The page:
American historians of the early national period, argues Eileen Ka-May Cheng, grappled with objectivity, professionalism, and other "modern" issues to a greater degree than their successors in later generations acknowledge. Her extensive readings of antebellum historians show that by the 1820s, a small but influential group of practitioners had begun to develop many of the doctrines and concerns that undergird contemporary historical practice. "The Plain and Noble Garb of Truth" challenges the entrenched notion that America's first generations of historians were romantics or propagandists for a struggling young nation.
Cheng engages with the works of well-known early national historians like George Bancroft, William Prescott, and David Ramsay; such lesser-known figures as Jared Sparks and Lorenzo Sabine; and leading political and intellectual elites of the day, including Francis Bowen and Charles Francis Adams. She shows that their work, which focused on the American Revolution, was often nuanced and surprisingly sympathetic in its treatment of American Indians and loyalists. She also demonstrates how the rise of the novel contributed to the emergence of history as an autonomous discipline, arguing that paradoxically "early national historians at once described truth in opposition to the novel and were influenced by the novel in their understanding of truth."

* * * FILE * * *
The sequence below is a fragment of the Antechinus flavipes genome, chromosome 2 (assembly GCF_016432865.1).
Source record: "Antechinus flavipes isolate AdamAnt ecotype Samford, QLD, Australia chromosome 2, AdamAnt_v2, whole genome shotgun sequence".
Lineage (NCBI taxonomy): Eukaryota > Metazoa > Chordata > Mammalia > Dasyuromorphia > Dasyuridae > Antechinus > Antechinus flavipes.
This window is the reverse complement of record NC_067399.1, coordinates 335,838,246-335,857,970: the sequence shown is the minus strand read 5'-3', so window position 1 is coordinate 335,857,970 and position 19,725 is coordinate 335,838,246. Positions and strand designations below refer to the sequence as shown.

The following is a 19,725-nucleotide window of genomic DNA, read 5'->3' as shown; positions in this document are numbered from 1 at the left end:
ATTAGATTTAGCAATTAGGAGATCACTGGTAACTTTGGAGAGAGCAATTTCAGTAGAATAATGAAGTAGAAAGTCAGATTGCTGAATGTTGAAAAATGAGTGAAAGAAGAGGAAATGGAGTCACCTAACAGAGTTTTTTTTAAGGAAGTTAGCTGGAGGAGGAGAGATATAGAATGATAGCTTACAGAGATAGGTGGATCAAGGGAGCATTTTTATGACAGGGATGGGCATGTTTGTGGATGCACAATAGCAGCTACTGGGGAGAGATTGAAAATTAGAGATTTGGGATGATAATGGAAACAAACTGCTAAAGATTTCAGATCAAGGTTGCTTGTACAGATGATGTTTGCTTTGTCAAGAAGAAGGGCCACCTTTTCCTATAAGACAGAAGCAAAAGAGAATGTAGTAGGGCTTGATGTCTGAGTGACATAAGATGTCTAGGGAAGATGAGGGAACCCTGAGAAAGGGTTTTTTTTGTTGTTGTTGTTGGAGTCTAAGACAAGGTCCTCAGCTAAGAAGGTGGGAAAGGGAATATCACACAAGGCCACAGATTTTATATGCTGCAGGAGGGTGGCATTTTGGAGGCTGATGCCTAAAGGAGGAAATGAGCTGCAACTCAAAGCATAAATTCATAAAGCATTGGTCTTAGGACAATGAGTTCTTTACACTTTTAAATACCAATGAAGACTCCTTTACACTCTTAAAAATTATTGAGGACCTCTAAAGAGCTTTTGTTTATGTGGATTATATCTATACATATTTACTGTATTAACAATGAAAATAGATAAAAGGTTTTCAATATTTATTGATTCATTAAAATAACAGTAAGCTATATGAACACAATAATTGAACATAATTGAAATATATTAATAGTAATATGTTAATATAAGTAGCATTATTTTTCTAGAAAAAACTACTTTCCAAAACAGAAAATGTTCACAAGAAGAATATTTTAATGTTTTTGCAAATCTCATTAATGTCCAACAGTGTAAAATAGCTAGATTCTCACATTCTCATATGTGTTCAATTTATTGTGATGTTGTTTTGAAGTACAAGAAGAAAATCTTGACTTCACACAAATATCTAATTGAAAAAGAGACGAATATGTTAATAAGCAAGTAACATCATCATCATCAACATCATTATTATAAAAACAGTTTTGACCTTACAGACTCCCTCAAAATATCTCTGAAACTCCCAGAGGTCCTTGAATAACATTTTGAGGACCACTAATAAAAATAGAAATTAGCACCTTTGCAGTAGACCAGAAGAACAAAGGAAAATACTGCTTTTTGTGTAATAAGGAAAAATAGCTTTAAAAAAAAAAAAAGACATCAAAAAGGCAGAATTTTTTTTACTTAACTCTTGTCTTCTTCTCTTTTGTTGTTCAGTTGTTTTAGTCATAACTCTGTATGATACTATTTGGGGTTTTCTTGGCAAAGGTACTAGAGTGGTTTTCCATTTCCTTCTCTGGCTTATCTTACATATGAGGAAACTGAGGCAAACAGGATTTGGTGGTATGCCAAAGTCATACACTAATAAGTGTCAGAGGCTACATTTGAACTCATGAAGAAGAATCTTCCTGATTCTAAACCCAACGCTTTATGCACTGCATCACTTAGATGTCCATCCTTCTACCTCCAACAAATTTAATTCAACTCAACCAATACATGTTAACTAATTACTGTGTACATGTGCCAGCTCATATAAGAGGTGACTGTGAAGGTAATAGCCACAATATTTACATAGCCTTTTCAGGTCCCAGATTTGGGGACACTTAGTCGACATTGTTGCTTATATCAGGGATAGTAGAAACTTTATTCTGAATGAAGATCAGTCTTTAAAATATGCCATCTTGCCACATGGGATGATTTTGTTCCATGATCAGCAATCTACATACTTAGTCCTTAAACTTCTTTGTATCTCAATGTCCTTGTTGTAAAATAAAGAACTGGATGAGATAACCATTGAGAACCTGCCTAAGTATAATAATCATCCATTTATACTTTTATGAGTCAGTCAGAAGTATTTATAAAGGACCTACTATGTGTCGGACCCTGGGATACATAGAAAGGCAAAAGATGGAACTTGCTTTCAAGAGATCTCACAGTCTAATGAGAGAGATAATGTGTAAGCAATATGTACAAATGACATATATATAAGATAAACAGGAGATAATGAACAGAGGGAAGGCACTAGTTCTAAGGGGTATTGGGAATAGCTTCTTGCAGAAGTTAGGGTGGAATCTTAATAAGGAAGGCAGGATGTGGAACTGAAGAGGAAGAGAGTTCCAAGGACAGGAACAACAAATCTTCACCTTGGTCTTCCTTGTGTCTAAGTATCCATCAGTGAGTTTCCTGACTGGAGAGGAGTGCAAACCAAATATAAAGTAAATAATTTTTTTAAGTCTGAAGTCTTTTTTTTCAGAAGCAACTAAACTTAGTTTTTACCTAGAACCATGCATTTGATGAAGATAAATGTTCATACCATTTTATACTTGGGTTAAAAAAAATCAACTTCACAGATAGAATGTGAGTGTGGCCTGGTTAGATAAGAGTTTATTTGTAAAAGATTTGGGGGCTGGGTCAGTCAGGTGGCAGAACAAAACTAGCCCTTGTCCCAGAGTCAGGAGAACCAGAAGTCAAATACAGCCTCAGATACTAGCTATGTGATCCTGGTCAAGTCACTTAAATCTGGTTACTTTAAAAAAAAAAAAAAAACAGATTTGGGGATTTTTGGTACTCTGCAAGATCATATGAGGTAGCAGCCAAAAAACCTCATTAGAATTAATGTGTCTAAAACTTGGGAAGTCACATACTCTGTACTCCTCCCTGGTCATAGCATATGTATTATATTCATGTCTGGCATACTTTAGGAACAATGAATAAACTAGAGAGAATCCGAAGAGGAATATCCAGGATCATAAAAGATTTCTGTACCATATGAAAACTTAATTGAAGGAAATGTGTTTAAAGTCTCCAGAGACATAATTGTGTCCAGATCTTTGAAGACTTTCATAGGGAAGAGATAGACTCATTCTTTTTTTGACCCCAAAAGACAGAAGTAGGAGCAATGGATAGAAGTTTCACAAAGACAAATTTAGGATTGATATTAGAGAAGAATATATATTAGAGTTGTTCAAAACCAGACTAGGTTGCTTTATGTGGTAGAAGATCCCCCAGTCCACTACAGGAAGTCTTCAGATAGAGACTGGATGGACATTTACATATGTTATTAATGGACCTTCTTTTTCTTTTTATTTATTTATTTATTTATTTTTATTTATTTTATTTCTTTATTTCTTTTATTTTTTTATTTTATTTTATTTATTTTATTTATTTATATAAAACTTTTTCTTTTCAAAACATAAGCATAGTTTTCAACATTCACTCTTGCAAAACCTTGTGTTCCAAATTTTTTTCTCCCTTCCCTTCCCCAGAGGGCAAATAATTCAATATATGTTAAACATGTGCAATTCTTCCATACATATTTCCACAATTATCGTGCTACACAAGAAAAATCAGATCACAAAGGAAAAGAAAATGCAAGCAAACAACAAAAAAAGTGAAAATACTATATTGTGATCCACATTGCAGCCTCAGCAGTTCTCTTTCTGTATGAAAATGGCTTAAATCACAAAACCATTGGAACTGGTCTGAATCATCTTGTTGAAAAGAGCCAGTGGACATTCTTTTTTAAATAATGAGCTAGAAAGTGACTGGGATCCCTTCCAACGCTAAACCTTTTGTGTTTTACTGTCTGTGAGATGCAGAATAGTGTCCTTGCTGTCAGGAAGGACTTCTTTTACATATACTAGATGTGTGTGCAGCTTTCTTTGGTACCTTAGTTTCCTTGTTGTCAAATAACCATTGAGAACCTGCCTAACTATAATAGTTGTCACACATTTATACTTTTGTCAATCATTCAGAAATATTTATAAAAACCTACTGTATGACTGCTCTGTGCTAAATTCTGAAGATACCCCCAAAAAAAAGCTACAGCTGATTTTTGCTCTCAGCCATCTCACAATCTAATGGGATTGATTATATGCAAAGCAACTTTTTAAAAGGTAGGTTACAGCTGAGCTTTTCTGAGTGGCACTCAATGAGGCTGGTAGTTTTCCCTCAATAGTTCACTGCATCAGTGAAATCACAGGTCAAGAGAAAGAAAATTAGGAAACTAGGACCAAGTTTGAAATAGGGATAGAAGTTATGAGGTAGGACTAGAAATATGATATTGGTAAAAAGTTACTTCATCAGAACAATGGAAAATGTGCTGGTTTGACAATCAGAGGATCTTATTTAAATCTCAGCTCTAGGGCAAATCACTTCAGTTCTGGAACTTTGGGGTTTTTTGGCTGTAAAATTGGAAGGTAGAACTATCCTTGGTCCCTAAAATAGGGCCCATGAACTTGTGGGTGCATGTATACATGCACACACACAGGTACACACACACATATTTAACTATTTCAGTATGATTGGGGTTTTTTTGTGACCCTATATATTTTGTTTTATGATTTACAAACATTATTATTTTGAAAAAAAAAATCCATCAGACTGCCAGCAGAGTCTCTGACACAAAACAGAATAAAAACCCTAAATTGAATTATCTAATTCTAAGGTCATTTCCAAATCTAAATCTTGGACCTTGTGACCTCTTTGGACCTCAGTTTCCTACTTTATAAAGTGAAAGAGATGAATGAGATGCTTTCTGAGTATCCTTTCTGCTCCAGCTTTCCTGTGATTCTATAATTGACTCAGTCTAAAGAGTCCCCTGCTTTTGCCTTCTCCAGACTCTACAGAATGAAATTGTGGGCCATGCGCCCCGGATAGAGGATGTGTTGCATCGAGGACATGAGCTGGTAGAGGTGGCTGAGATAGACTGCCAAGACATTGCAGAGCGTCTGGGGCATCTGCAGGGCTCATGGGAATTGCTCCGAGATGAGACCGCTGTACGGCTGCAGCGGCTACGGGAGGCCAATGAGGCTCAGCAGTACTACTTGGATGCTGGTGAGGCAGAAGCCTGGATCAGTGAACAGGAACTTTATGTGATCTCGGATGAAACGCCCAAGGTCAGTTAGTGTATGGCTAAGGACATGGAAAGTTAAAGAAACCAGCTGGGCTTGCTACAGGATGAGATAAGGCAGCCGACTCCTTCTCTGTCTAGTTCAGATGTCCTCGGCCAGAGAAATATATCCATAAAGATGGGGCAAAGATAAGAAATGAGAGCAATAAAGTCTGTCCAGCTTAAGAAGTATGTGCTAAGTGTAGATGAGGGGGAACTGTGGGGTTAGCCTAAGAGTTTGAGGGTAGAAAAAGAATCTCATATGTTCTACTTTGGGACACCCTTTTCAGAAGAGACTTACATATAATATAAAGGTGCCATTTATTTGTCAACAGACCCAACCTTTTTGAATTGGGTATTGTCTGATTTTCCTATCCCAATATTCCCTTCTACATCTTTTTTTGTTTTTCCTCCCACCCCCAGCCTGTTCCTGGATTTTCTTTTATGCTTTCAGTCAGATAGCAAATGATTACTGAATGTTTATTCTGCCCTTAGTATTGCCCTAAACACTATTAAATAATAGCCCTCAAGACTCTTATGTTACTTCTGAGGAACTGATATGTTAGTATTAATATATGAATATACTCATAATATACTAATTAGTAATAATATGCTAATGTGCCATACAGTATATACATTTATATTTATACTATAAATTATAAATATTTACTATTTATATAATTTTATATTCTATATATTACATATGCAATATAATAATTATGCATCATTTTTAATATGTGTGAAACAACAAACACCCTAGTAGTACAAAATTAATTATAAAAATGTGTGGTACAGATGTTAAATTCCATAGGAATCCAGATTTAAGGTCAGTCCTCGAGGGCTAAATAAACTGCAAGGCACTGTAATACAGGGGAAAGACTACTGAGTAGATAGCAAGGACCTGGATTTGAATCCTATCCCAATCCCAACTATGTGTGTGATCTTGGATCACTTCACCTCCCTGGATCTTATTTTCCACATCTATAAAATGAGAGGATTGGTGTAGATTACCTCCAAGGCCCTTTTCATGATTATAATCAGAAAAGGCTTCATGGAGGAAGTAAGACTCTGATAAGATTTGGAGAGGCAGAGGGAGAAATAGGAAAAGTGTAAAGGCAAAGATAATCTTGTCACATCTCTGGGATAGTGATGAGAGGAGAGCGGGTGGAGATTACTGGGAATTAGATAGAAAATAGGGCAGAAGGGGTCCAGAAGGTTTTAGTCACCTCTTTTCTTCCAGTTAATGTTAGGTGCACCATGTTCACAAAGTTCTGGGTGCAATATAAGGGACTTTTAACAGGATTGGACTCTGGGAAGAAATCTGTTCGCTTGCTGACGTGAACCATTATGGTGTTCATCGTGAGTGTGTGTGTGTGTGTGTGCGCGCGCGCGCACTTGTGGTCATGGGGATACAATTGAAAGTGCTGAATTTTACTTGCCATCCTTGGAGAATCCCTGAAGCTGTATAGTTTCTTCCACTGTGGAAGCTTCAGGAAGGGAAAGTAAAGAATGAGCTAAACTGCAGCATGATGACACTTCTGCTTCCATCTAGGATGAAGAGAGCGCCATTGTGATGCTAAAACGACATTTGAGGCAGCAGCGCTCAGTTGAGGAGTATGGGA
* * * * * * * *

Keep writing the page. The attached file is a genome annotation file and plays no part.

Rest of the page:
Modern historians should recognize that the discipline of history is itself a product of history, says Cheng. By taking seriously a group of too-often-dismissed historians, she challenges contemporary historians to examine some ahistorical aspects of the way they understand their own discipline.